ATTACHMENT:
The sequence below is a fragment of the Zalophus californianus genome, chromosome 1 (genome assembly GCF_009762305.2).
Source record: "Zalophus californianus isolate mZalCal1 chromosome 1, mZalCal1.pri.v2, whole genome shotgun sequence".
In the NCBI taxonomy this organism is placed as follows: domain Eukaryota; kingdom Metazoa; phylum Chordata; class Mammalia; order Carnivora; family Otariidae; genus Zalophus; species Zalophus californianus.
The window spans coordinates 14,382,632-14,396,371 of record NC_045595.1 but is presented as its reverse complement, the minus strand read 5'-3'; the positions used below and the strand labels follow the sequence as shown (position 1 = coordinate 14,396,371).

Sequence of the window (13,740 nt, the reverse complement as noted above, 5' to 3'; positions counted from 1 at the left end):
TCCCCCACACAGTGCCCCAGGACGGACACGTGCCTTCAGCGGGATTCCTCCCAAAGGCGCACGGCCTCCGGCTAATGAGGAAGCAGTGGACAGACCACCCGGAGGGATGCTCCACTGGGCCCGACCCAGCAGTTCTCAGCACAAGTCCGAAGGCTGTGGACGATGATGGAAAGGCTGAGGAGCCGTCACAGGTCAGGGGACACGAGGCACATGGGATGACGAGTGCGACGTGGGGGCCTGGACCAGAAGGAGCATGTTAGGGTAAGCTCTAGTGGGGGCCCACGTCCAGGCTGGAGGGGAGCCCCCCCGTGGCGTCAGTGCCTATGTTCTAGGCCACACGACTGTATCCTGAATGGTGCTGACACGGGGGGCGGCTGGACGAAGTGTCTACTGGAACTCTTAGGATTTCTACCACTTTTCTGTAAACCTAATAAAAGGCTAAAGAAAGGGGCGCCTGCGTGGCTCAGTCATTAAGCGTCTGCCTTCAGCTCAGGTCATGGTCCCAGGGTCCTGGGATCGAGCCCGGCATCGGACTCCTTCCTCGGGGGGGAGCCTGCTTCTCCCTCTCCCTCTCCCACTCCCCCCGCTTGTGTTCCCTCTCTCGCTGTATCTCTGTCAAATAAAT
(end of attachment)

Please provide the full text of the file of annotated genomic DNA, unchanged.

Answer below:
The sequence below is a fragment of the Zalophus californianus genome, chromosome 1 (genome assembly GCF_009762305.2).
Source record: "Zalophus californianus isolate mZalCal1 chromosome 1, mZalCal1.pri.v2, whole genome shotgun sequence".
In the NCBI taxonomy this organism is placed as follows: domain Eukaryota; kingdom Metazoa; phylum Chordata; class Mammalia; order Carnivora; family Otariidae; genus Zalophus; species Zalophus californianus.
The window spans coordinates 14,382,632-14,396,371 of record NC_045595.1 but is presented as its reverse complement, the minus strand read 5'-3'; the positions used below and the strand labels follow the sequence as shown (position 1 = coordinate 14,396,371).

Sequence of the window (13,740 nt, the reverse complement as noted above, 5' to 3'; positions counted from 1 at the left end):
TCCCCCACACAGTGCCCCAGGACGGACACGTGCCTTCAGCGGGATTCCTCCCAAAGGCGCACGGCCTCCGGCTAATGAGGAAGCAGTGGACAGACCACCCGGAGGGATGCTCCACTGGGCCCGACCCAGCAGTTCTCAGCACAAGTCCGAAGGCTGTGGACGATGATGGAAAGGCTGAGGAGCCGTCACAGGTCAGGGGACACGAGGCACATGGGATGACGAGTGCGACGTGGGGGCCTGGACCAGAAGGAGCATGTTAGGGTAAGCTCTAGTGGGGGCCCACGTCCAGGCTGGAGGGGAGCCCCCCCGTGGCGTCAGTGCCTATGTTCTAGGCCACACGACTGTATCCTGAATGGTGCTGACACGGGGGGCGGCTGGACGAAGTGTCTACTGGAACTCTTAGGATTTCTACCACTTTTCTGTAAACCTAATAAAAGGCTAAAGAAAGGGGCGCCTGCGTGGCTCAGTCATTAAGCGTCTGCCTTCAGCTCAGGTCATGGTCCCAGGGTCCTGGGATCGAGCCCGGCATCGGACTCCTTCCTCGGGGGGGAGCCTGCTTCTCCCTCTCCCTCTCCCACTCCCCCCGCTTGTGTTCCCTCTCTCGCTGTATCTCTGTCAAATAAAT